The jury of nine women and three men awarded the two former employees, Jose Gonzalez and Glenn Owen (brothers-in-law), $296,000 in back pay and $460,000 in compensatory damages under Title VII of the 1964 Civil Rights Act. During the four-day trial, the jury heard evidence that both men had submitted written requests to their manager in January 2005 for one day of leave to attend a religious observance that was scheduled for Friday, July 15, to Sunday, July 17, 2005. Both men testified that they had sincerely held religious beliefs that required them to attend the convention each year. Both men had attended the convention every year throughout their employment with AT&T -- Gonzalez worked at the company for more than eight years and Owen was employed there for nearly six years.

    Commenting on the case, in U.S. District Court for the Eastern District of Arkansas, Jonesboro Division (Case No. 3:06-cv-00176), before Judge Leon Holmes, former employee Joe Gonzalez said, “I am very pleased with the jury's verdict.” Glenn Owen added, “I'm glad that the justice system works and that the jury saw what was going on and corrected it.”

    Title VII of the Civil Rights Act of 1964 prohibits religious discrimination and requires employers to make reasonable accommodations to employees’ and applicants’ sincerely held religious beliefs as long as this does not pose an undue hardship.

    “In this case, AT&T forced Mr. Gonzalez and Mr. Owen to choose between their religion and their job,” said Faye A. Williams, regional attorney for the EEOC Memphis District Office. “Title VII does not require that an employee make that choice in order to maintain gainful employment.”

    EEOC supervisory Trial Attorney William Cash, Jr., who tried the case with agency attorney Darin Tuggle, said, “Protecting the rights of employees to be free from religious discrimination is an important part of the EEOC’s mission.”

    Religious discrimination charge filings (allegations) reported to EEOC offices nationwide have substantially increased from 1,388 in Fiscal Year 1992 to 2,541 in FY 2006. The EEOC enforces federal laws prohibiting employment discrimination. Further information about the EEOC is available on its web site at

  • Hecce

    AT&T Pays $1.3M In EEOC Religious Bias Suit - Law360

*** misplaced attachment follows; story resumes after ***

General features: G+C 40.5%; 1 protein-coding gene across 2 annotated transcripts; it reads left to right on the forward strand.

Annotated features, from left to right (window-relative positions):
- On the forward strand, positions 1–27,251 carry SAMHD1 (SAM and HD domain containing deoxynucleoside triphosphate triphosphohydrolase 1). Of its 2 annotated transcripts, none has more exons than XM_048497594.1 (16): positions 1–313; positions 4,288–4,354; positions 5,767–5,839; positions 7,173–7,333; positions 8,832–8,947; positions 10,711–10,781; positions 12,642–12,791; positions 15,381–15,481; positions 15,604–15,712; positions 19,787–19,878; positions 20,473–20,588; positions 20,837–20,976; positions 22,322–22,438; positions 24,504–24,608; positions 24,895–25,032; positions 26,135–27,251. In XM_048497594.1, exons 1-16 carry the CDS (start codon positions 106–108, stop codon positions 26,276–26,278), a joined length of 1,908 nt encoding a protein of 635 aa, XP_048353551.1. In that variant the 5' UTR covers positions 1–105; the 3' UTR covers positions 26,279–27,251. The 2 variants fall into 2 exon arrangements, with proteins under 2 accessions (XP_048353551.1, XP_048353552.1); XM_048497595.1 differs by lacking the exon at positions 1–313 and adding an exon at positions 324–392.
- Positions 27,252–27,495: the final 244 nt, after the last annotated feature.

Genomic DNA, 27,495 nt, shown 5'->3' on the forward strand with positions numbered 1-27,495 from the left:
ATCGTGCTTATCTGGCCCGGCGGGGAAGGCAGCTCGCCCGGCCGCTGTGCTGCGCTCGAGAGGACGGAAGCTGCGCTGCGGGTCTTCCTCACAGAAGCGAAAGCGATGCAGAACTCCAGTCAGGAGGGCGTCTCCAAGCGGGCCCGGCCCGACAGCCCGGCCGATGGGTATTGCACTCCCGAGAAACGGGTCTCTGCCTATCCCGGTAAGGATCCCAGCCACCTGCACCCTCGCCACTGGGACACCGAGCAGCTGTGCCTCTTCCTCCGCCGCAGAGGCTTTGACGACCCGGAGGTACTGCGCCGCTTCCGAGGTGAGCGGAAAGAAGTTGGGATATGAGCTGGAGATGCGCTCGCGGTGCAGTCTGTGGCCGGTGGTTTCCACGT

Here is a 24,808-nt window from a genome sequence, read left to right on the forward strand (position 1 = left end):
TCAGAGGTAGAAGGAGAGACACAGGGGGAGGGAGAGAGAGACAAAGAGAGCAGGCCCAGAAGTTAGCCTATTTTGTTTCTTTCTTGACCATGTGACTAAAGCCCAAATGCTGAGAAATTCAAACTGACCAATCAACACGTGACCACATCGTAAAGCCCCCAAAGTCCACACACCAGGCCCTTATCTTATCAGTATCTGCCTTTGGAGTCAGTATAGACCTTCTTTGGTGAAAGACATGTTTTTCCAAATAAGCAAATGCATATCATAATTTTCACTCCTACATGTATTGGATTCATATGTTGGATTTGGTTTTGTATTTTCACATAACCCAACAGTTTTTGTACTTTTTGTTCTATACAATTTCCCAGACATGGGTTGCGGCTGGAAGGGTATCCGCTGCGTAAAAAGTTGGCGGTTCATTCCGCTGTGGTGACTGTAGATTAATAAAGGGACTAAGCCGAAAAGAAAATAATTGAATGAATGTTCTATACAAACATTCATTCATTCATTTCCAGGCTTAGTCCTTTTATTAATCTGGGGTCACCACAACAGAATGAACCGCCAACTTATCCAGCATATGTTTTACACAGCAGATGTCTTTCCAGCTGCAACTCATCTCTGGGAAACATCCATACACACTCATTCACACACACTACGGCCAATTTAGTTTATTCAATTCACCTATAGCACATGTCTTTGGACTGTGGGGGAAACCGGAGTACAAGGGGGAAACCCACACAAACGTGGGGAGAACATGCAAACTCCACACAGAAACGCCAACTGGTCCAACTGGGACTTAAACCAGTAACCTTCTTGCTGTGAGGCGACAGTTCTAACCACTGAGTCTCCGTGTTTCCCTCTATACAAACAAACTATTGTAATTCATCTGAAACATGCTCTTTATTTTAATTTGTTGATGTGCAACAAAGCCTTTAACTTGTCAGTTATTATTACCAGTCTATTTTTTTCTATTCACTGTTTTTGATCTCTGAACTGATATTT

Aug 3, 2009 - The U.S. Equal Employment Opportunity Commission, which filed the ... seeking time off in July 2005 to attend a Jehovah's Witness conference.
  • blondie

    One sister's employer said that vacation requests had to be submitted by the end of the November before the next year. It was a time when the lists were not provided to the rank and file jw, let alone a sister. So she had to select 3 weeks during the summer, hoping you would at least pick one near where she lived. One year she hit Iowa, and the next Michigan (closest locations to where she lived). So that's what she did, went to one 400 miles away rather than just down the road.

    Some jws feel that they have to go to the "assigned" one but many jws do what is convenient for themselves. I doubt that he could not get off for the convention but more rather the one his congregation was assigned to.

    I do not doubt that after he was legitimately assigned a disabled category, that he might have been harassed about meetings and conventions.

    We don't have all the details, even if we have the court notes.

  • StephaneLaliberte

    Blondie: I have also seen brothers work and attend two different congregations. Its not a big deal. The only thing though is that it would be difficult for them to have privileges. And yet, I remember of a brother that was a MS and we all accommodated with his schedule.

  • blondie

    Privileges, yes, that was probably the carrot taken away from this brother. It's a control measure.

  • Hecce

    The law on this is very clear and is the same of all religions, when the case is deemed worthy of a suit the employee will prevail most of the time.


    Everything WingCommander said!.....kpop